Wednesday, February 18, 2009

Just what we need: rising gas prices in the middle of a deep recession

Gas prices are on the rise again; and with the unemployment rate accelerating, already-strapped consumers will pull back even more. Not good. Eventually, though, the rising unemployment rate and slackening demand for gasoline will pass through to lower gas prices.
The chart illustrates monthly gasoline prices through the February 2009. National gas prices have declined precipitously since July 2008 amid the global recession. However, gas prices have been creeping upward since early January. According to Aysegul Sahin (hat tip, Mark Thoma), this recession is shaping up to be worse than the 1980's. Therefore, renewed pressure on gasoline prices will squeeze consumers and firms further, worsening an already-beaten economy.

The recent bump in gasoline prices seems counter-intuitive amid building crude inventories and falling crude prices, but it is simply a lagged supply effect. According to the Wall Street Journal:
Refiners saw profits sink as demand declined in mid-2008 and only began to curtail output after hopes for a rebound evaporated in the fall. In December, operators of large refining networks announced reductions in gasoline production and, as a whole, the U.S. is processing well below full capacity. The rise in prices, following a slump that began in July, when gasoline prices were above $4 a gallon, reflects refiners' success in catching up with slackened demand.
This analysis suggests refiners can only maintain the squeeze as long as demand suffices, and eventually, the rising unemployment rate will drag down gas prices later this year. But until then, consumers are likely to cut back on non-energy goods and services in order to accomodate the higher gasoline prices. Furthermore, rising energy prices will put upward pressure on the headline Consumer Price Index - the index used to measure inflation.

Rebecca Wilder


  1. One aspect mentioned recently in relation to gas prices is the fact that the price per barrel most quoted daily is that of West Texas Crude which is not the gas processed by a majority of refineries. So, the bbl price has not much to do with our price at the pump. The pipeline capacity is also a concern in some states.

  2. Retail gasoline prices hinge on the "crack price", which ranges between $0.0425 and $0.0475.

    To maintain that range, refiners shall cut output, cut buying crude to refine and shut refining plants until getting the crack price within the range.

    As unemployment rises, refiners shall adjust, bringing prices to where they need them.

    Unlike producers of other products, refiners hold almost all of the cards in gasoline production.

    Gasoline production happens relatively locally and always within the borders of the U.S.A.

    A fixed number of plants exist.

    Refiners are not under obligation to run them all at the same time.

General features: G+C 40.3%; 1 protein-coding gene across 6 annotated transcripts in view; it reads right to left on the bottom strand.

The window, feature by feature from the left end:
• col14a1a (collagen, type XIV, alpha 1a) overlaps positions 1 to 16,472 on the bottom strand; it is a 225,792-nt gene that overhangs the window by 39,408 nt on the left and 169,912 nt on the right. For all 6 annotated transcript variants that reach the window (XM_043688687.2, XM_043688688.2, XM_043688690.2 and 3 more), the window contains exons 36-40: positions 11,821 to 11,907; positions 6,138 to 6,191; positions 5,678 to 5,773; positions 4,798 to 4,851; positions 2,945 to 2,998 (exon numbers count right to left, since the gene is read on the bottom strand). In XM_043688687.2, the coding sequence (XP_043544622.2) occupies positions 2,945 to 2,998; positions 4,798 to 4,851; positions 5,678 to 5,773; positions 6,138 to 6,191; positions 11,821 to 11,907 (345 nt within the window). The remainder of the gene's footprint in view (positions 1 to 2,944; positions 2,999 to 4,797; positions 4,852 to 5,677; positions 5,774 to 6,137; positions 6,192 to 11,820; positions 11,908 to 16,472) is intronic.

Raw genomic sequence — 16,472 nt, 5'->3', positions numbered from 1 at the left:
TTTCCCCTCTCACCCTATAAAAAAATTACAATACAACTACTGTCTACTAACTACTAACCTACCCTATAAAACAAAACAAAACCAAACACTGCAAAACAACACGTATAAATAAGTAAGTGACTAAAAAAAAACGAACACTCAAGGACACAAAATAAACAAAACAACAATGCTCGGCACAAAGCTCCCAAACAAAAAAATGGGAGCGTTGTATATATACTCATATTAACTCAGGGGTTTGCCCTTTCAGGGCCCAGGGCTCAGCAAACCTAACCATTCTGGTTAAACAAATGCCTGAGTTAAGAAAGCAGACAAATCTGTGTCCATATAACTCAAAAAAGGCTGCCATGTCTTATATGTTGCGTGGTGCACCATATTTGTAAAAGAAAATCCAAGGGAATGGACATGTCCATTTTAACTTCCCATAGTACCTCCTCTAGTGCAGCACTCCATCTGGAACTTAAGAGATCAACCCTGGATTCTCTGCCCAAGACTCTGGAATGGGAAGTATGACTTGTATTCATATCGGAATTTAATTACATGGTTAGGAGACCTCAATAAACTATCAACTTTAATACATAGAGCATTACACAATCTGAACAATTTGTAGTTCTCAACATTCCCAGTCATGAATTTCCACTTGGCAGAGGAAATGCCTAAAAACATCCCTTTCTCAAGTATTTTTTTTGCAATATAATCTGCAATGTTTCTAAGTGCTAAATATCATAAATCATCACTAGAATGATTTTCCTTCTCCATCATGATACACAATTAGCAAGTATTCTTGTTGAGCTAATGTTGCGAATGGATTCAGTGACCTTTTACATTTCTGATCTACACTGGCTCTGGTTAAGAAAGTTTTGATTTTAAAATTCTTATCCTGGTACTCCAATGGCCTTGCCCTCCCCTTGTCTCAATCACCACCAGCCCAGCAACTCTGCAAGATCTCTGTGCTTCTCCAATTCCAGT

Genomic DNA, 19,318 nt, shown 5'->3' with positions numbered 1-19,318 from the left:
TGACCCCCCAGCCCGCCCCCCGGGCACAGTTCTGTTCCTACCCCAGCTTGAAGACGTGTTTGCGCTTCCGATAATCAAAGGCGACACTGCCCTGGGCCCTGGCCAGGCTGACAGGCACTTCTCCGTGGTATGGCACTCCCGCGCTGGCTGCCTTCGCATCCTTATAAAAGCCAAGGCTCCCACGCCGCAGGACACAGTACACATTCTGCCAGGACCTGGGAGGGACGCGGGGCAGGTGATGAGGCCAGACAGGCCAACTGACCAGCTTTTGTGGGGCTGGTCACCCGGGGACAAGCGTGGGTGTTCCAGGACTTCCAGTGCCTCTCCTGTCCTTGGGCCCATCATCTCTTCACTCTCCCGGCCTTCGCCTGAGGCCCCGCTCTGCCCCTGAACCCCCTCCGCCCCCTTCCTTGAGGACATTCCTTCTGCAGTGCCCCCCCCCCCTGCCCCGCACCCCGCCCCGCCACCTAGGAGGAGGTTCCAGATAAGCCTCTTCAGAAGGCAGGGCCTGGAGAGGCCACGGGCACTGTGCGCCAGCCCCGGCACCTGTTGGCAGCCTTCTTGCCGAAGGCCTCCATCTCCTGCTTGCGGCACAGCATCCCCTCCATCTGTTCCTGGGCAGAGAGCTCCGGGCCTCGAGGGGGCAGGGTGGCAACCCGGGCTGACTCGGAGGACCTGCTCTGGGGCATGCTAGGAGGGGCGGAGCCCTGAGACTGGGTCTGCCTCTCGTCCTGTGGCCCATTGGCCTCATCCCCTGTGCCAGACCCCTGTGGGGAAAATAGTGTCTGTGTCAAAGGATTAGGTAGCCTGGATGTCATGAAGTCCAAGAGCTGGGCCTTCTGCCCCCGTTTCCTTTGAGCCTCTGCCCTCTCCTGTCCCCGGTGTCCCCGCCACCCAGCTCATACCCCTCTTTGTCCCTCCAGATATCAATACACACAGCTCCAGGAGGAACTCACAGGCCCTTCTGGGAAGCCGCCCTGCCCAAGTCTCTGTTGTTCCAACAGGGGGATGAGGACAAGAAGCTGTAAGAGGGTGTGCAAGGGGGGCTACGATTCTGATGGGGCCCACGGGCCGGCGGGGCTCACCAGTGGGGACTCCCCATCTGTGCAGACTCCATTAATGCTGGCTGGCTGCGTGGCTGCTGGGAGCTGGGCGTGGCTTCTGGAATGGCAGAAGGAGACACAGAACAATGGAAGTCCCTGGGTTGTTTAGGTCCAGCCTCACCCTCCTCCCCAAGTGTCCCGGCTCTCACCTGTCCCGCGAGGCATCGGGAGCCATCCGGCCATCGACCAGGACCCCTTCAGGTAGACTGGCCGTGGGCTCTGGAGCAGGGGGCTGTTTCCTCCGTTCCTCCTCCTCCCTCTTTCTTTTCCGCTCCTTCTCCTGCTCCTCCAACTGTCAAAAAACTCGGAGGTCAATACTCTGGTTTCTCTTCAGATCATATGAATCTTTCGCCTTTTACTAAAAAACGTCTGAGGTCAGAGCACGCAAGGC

No law exists to force refiners to run all refineries to capacity.

    No contracts exist to force refiners to keep workers employed to capacity.

    The notion that rising unemployment shall make gasoline prices fall does not hold, certainly not for long.

    Prices rise and fall to maintain a crack price that supports earning profits.

  3. Well, the crack as expressed by the Mar contract for RBOB - CL (on a barrel basis) is actually pretty healthy at $11.77/b. Given that most big US refiners have term contracts for oil at prices at a discount to NYMEX, their spreads are probably healthier. (Even contracts for heavier crudes--some of which just now are selling at a premium to NYMEX--are at a discount to market prices.)

    If you want to use the Apr contract, the crack is an even healthier $11.83/b (at yesterday's closing for all the above.)

    IF the situation persists, it might be reasonable to expect crude to chase the price of gasoline up even as you see destocking--as in the period between July 2007 - July 2008 (though crude then chased the price of diesel up.)

    But ... and this is a big but ... the demand destruction in Europe should leave a fair amount of their gasoline cut without buyers domestically--and real cheap tanker rates would make that arbitrage trade a possibility that much faster.

    The WTI controversy going on just now is just a bit overblown ... up until recently everyone had been complaining about the potential to manipulate the price of Brent--but then most international term contracts are priced a BWAVE even so. I think some in industry want the controls lifted on crude exports from the US--not that that would keep the price of oil cheap here.

  4. Oil, one of only 2 contracts that I've ever lost money trading (the other is the Deutsche Mark)

    Money is easy. It's being created at a blistering pace. So aside from production, the price of gasoline should be rising. But the price will soon be tested.

    The "administered" prices of the world's oil producing countries would not be the "asked" prices were they not “validated” by monetary flows or validated by the volume of money times it's rate of turnover(MVt),i.e.,validated by the world's Central Banks.

    As Friedman maintained "inflation is always and everywhere a monetary phenomenon".

  5. What Friedman should have said is this --

    Always and everywhere, inflation arises from central bank action.


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